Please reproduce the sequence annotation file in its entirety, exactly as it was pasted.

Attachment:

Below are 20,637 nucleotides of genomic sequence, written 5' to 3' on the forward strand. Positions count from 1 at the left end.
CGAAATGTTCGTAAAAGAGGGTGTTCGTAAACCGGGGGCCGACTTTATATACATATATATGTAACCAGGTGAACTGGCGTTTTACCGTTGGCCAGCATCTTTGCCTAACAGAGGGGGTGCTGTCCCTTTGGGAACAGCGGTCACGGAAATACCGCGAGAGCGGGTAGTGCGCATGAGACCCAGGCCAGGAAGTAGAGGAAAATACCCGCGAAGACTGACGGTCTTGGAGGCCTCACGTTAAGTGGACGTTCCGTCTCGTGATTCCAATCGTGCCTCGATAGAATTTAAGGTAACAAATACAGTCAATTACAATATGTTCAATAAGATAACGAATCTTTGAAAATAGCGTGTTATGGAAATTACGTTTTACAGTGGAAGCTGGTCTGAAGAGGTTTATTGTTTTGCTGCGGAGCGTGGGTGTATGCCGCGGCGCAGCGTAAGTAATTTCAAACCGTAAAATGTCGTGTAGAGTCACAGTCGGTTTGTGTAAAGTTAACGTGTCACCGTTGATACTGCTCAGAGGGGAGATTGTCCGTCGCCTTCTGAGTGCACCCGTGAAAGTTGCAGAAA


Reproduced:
Below are 20,637 nucleotides of genomic sequence, written 5' to 3' on the forward strand. Positions count from 1 at the left end.
CGAAATGTTCGTAAAAGAGGGTGTTCGTAAACCGGGGGCCGACTTTATATACATATATATGTAACCAGGTGAACTGGCGTTTTACCGTTGGCCAGCATCTTTGCCTAACAGAGGGGGTGCTGTCCCTTTGGGAACAGCGGTCACGGAAATACCGCGAGAGCGGGTAGTGCGCATGAGACCCAGGCCAGGAAGTAGAGGAAAATACCCGCGAAGACTGACGGTCTTGGAGGCCTCACGTTAAGTGGACGTTCCGTCTCGTGATTCCAATCGTGCCTCGATAGAATTTAAGGTAACAAATACAGTCAATTACAATATGTTCAATAAGATAACGAATCTTTGAAAATAGCGTGTTATGGAAATTACGTTTTACAGTGGAAGCTGGTCTGAAGAGGTTTATTGTTTTGCTGCGGAGCGTGGGTGTATGCCGCGGCGCAGCGTAAGTAATTTCAAACCGTAAAATGTCGTGTAGAGTCACAGTCGGTTTGTGTAAAGTTAACGTGTCACCGTTGATACTGCTCAGAGGGGAGATTGTCCGTCGCCTTCTGAGTGCACCCGTGAAAGTTGCAGAAA